Thursday, August 13, 2015

Not Knowing When to Quit

Just a little bit ago I was ran into a great article written by Barbara Corcoran of the television show Shark Tank. She's a smart, driven person who knows a lot about business. Like it or not, writing is a business activity, even if it's more creative than accounting (depending which company we're talking about).

In the article, she talks about being tough and not giving up, even in the face of extreme adversity. In fact, Corcoran says that many entrepreneurs consider rejection to be a sort of "lucky charm." It's a different sort of mentality, one of dogged determination.

During the past three years, I've been pretty stagnant when it comes to writing books. This has been mostly from some personal adversities I've been passing through, which fortunately are now behind me. Looking at where I am right now and where I planned on being at this point, three years ago, there's a big chasm. I could be discouraged by the disparity between my goals and reality, but instead I'm choosing to let that fuel my efforts to make up the difference.

Nobody else is going to get out there and promote my first Gracie the Ghost Eater book. I admit I haven't done a tenth of what I planned marketing-wise when I launched the book, thanks to the personal issues that have consumed so much of my "free" time. Now that I've been able to get those issues behind me, I'm making plans, big plans, to get the word out about the book. It's a great story, one that my family loves and others have sent me messages of thanks for writing it, but I haven't done nearly enough to capture the kind of attention it deserves. That changes now.

One of the big things I'm doing to promote the book is to write the sequel, something I planned on doing three years ago. I've been working on the rough draft, while at the same time creating plans to drum up awareness of the first book.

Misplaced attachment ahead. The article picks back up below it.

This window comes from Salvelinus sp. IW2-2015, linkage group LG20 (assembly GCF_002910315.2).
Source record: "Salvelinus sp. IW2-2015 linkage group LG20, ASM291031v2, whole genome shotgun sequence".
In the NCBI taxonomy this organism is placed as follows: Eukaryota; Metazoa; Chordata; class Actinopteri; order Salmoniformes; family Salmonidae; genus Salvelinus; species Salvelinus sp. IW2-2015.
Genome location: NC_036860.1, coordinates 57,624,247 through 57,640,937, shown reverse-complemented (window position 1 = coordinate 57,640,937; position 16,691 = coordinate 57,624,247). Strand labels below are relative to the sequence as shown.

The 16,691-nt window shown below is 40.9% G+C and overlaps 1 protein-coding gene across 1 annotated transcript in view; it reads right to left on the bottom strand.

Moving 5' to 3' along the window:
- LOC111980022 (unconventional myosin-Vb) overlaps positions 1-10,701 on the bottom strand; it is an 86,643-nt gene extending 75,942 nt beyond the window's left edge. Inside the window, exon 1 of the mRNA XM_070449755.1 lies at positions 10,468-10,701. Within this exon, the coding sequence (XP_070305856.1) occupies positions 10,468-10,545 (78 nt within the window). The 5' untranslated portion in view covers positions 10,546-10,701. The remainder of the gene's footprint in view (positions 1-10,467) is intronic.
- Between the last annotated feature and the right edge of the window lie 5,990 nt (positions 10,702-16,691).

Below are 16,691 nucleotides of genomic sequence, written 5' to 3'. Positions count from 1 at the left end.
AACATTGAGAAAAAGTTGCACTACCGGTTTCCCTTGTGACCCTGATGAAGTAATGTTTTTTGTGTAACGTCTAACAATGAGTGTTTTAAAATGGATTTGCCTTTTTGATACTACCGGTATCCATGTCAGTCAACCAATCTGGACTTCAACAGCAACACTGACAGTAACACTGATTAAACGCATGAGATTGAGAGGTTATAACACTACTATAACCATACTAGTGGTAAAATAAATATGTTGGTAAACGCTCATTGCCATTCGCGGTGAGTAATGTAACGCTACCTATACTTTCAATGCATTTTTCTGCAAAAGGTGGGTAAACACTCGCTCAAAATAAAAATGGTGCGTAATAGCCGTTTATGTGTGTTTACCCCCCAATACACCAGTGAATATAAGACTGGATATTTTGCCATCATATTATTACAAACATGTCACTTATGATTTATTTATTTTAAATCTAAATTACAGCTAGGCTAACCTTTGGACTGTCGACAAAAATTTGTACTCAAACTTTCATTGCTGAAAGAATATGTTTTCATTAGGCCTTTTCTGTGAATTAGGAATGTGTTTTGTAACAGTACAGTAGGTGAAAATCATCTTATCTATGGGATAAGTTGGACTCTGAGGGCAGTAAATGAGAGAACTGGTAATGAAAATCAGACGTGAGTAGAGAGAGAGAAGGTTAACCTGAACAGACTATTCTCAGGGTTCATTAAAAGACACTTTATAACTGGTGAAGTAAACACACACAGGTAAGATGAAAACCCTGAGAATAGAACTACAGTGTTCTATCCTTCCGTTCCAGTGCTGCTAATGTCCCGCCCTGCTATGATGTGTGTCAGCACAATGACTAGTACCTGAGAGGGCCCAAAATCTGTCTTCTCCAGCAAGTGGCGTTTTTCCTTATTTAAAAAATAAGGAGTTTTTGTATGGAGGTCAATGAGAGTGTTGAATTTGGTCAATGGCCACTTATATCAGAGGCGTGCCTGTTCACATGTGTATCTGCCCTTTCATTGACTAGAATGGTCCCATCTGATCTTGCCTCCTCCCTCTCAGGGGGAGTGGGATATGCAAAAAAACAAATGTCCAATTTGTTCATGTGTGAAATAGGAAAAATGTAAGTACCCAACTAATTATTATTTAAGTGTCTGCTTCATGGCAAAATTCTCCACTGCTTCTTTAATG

This is a promo image I created to tease the second book:


Since this is my blog about writing, and marketing your work is a part of the creative process, I'll be updating on here what I've been doing and how it's worked out. Maybe other writers can learn from my mistakes and victories, because I plan on doing some pretty gutsy things. I believe in this book, I believe in the series (the second book is going to be amazing) and I think if I get the word out to enough people, something big is going to happen.

I don't know when to quit, even in the face of rejection, and that's what it takes to find success in this business.

If you want to read that article by Corcoran, click here.


4 comments:

  1. Every big break I've had in my writing career so far has come immediately after a devastating rejection. So, looking back over the last few months, I figure something good must be on the horizon. (Unless I wasn't devastated enough by those recent rejections and need another one before I earn some good news ...)

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    1. Wait, rejections? I must've missed something, which is completely possible right now. I think rejection is part of the business, because it makes you stronger. After all, look at those people who got a huge publishing contract after submitting to only 5 or 6 publishers, but then fizzle out after they finish writing that series.

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    2. You didn't miss anything. I just don't write about the rejections.

      I figure, it's not smart to advertise them. An editor considering my work will probably look up my blog and public social network accounts -- and won't be encouraged to read who's already rejected what they're looking at. But yes, I've had a number of disappointments recently.

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    3. Yes, airing your dirty laundry isn't a great tactic, especially when you're selling yourself as a brand. Writing is a pathway wrought with rejections -- it's just par for the course.

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